October 6, 2004
Hello everybody! It’s Andy Gesner and the staff from Hip Video Promo. What is it about Michigan that brings out the patriot in young indiepop singers? In the past few years, we’ve heard the Original Brothers And Sisters Of Love wax rhapsodic about their home state on H.O.M.E.S., and we’ve thrilled to Sufjan Stevens’s impressive and heartfelt Greetings From Michigan. Now, singer-songwriter Brandon Wiard (appropriately pronounced “wired”) proves himself no less enraptured by the Great Lakes State on “Miss Michigan”, a mid-tempo rocker that sounds like a grand, autumnal left-of-the-dial radio hit – and one sure to take its place among the great odes to the Upper Northwest.
Despite what the title implies, “Miss Michigan” isn’t about a beauty queen – at least not directly. Instead, it’s a description of the homesick singer’s state of mind. Alone in a Los Angeles hotel at daybreak, he’s surveying the traffic and the exhaust fumes, and pining for his home state. Wiard, a genial, observant songwriter, offers weary descriptions of his seedy Hollywood milieu that are so vivid, you can almost trace the sunshine streaming through the fog. Heavy-voiced and rueful, Wiard’s lines are punctuated by blasts of dirty guitar and scalding combo organ – this is one indiepopper who knows how to rock.
The chorus is anthemic, sweeping, but intimate, too: here, Wiard reveals that a local girl is the only thing preventing him from returning to his much-missed Michigan. But the relationship is ambiguous – there are signs that his affection isn’t returned, and that the narrator’s reluctance to leave Los Angeles is as much about intoxication with the California dream as it is a desire to be with his intended. Wiard’s head recognizes that he belongs at home, but his heart is chasing Hollywood. He recognizes the problem (and it’s one a few weeks back home in the Great Lakes State would surely cure), but it’s unclear he has the temerity to do anything about it. From this poignancy, a great song is born: one with much to say about the Midwest, the West Coast, and the relationship between the two very different regions.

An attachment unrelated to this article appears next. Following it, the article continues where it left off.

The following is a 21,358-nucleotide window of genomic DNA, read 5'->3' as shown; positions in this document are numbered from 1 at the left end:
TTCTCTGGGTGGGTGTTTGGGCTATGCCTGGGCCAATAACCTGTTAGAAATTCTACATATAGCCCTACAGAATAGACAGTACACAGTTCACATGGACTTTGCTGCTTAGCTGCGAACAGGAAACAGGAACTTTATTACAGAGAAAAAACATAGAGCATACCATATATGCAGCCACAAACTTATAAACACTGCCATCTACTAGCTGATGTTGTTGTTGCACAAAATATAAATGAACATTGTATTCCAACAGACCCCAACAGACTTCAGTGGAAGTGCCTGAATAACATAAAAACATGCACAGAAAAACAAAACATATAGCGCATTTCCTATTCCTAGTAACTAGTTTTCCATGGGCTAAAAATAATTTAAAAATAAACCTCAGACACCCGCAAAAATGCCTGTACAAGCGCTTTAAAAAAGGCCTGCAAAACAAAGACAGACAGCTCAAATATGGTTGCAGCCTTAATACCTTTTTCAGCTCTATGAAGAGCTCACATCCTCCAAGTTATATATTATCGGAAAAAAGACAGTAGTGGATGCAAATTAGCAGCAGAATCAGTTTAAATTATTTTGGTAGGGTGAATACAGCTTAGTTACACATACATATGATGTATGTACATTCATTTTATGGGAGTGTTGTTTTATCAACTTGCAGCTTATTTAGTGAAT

“Miss Michigan” is one of the most serious songs on the frequently-whimsical Painting A Burning Building. But even here, Wiard’s sense of black humor and wordplay is always evident; backed by the equally amusing Original Brothers and Sisters of Love, his comic talent is as evident as his ability as a tunesmith. The “Miss Michigan” clip foregrounds the amusing side of Wiard: it’s artful, sure, but it’s also pretty funny. And yes, that is stomp-rocker Andrew W.K. making a guest appearance: here, he mouths the words of the song with faux-vehemence, staring at the camera with fuck-you Midwestern defiance.
The video consists of grainy, full-color, washed-out footage (a nice nod to Warhol) of several different people singing along to the track – some in a recording studio, others in stranger circumstances. The singers are typical Michigan guys: unpretentious, grungy, sarcastic, maybe a little combative. They could be the crew that Wiard has left behind to chase his fortune in Los Angeles; they could be pals, they could be unrelated to the story. One sits in a car, distracted, another behaves questionably in a shower stall, a third dances wildly on tombstones, a fourth (probably Wiard himself) saws away at the strings on a violin with a ludicrous intensity. Some of the most heart-wrenching lines in the song are sung by a hand-puppet. By never forgetting to gently mock his own emotional excesses, Wiard broadens the range of possible interpretations and deepens an already complex and moving song. A smart move, made by a smart singer.
We are very excited to be working with Brandon on this really cool project. If you need more info, call Andy Gesner at (732) 613-1779, or email [email protected] . You can also visit Cerberus Records or to find out more about him and his music.
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